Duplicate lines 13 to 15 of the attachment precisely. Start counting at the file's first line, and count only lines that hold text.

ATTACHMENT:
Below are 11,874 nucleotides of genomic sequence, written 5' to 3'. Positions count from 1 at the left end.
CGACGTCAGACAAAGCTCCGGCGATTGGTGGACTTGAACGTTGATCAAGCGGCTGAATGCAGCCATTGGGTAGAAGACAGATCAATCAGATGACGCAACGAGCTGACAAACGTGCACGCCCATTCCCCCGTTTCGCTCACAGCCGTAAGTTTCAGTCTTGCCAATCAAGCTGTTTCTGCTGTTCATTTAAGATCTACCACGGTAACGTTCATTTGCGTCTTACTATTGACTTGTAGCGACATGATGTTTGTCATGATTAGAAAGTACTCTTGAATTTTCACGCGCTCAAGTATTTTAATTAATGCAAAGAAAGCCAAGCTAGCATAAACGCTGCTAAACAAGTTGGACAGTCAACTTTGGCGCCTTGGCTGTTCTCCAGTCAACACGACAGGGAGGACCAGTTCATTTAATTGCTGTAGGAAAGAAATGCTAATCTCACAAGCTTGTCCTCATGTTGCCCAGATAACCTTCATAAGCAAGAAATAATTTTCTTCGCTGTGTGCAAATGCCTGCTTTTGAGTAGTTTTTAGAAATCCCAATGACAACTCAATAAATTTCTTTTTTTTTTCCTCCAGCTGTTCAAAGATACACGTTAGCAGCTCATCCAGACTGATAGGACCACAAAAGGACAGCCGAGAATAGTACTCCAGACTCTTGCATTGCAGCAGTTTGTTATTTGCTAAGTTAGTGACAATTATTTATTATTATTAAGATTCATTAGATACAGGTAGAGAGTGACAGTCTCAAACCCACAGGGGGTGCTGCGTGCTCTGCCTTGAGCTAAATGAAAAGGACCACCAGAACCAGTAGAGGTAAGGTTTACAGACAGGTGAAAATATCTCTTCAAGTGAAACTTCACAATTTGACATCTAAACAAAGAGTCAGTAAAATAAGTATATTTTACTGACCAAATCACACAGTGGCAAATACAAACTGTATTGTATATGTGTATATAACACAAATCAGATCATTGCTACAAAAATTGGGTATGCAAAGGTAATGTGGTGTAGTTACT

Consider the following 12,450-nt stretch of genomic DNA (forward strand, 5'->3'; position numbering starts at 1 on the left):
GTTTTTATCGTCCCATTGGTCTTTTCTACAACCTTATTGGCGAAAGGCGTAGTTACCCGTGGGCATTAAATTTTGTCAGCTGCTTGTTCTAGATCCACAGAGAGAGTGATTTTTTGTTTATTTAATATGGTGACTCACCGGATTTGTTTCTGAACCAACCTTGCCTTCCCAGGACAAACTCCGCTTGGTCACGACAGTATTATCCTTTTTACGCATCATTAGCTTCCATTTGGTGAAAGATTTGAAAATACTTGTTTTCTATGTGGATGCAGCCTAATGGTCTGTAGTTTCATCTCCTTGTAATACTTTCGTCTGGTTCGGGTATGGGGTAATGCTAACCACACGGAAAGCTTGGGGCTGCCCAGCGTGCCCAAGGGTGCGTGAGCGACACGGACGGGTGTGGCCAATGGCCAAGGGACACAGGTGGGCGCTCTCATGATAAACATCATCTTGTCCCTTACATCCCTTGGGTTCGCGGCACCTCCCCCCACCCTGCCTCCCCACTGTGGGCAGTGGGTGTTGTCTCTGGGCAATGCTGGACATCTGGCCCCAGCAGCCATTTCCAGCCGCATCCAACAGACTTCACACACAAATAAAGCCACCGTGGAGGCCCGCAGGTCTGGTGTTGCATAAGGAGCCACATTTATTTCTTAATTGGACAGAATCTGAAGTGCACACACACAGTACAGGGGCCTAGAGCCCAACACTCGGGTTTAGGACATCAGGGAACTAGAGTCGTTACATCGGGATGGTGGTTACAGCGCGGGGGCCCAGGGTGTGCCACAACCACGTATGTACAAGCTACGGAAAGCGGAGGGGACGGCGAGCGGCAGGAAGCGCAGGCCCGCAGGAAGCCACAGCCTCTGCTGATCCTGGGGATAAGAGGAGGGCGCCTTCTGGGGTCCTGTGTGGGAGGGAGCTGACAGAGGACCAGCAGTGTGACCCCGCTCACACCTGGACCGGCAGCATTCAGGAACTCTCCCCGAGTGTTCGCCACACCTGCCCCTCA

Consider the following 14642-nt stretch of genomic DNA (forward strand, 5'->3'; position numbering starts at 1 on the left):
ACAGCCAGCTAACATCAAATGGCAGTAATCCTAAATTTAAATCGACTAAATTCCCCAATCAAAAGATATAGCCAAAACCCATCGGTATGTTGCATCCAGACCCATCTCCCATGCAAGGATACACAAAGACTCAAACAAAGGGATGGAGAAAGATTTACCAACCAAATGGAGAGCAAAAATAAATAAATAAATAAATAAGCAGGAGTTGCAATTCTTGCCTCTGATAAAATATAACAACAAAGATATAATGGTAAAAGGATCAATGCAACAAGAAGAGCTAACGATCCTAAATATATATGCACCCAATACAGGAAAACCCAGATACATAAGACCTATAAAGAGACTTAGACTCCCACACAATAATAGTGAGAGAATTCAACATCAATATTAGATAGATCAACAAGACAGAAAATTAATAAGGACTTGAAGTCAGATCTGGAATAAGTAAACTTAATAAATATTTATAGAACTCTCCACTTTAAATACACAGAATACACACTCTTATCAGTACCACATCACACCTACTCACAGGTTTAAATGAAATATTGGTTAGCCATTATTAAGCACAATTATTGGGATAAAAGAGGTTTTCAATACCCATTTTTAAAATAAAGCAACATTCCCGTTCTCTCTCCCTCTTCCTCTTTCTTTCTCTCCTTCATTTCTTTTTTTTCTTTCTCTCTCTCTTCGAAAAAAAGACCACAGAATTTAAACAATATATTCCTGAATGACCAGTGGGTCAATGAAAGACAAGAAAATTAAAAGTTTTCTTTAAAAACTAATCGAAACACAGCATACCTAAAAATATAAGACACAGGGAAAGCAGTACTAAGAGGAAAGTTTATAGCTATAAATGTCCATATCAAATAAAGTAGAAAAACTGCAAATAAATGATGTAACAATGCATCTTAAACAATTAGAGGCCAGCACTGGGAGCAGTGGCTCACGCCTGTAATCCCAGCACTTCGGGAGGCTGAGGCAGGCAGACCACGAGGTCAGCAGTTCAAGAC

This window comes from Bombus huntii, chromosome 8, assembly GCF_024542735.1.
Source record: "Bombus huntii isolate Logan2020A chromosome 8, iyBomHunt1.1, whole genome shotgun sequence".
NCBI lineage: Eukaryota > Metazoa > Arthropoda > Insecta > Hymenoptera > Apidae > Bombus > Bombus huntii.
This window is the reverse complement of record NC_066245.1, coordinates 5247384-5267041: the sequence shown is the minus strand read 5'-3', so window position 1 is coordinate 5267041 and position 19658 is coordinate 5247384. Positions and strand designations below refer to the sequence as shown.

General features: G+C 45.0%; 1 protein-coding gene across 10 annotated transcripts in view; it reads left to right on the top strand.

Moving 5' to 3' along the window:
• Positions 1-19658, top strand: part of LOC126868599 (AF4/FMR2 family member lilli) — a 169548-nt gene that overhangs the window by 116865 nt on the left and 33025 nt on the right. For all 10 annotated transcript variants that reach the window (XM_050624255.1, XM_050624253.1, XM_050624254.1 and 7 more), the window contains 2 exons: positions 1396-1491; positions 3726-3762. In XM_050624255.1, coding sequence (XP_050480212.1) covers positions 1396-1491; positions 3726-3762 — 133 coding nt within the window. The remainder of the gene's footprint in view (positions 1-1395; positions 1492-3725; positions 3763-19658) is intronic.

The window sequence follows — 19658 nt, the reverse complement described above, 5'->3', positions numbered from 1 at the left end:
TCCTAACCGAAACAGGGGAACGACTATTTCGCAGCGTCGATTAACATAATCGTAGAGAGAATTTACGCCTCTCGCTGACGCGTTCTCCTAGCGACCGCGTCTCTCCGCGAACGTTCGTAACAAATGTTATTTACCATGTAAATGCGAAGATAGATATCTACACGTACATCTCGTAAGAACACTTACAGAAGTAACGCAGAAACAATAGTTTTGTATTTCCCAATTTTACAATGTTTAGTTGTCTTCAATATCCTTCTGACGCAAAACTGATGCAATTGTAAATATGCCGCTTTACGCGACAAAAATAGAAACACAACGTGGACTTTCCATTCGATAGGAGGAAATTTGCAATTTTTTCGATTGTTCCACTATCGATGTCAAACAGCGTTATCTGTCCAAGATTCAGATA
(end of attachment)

• Positions 1-19658, top strand: part of LOC126868599 (AF4/FMR2 family member lilli) — a 169548-nt gene that overhangs the window by 116865 nt on the left and 33025 nt on the right. For all 10 annotated transcript variants that reach the window (XM_050624255.1, XM_050624253.1, XM_050624254.1 and 7 more), the window contains 2 exons: positions 1396-1491; positions 3726-3762. In XM_050624255.1, coding sequence (XP_050480212.1) covers positions 1396-1491; positions 3726-3762 — 133 coding nt within the window. The remainder of the gene's footprint in view (positions 1-1395; positions 1492-3725; positions 3763-19658) is intronic.

The window sequence follows — 19658 nt, the reverse complement described above, 5'->3', positions numbered from 1 at the left end:
TCCTAACCGAAACAGGGGAACGACTATTTCGCAGCGTCGATTAACATAATCGTAGAGAGAATTTACGCCTCTCGCTGACGCGTTCTCCTAGCGACCGCGTCTCTCCGCGAACGTTCGTAACAAATGTTATTTACCATGTAAATGCGAAGATAGATATCTACACGTACATCTCGTAAGAACACTTACAGAAGTAACGCAGAAACAATAGTTTTGTATTTCCCAATTTTACAATGTTTAGTTGTCTTCAATATCCTTCTGACGCAAAACTGATGCAATTGTAAATATGCCGCTTTACGCGACAAAAATAGAAACACAACGTGGACTTTCCATTCGATAGGAGGAAATTTGCAATTTTTTCGATTGTTCCACTATCGATGTCAAACAGCGTTATCTGTCCAAGATTCAGATA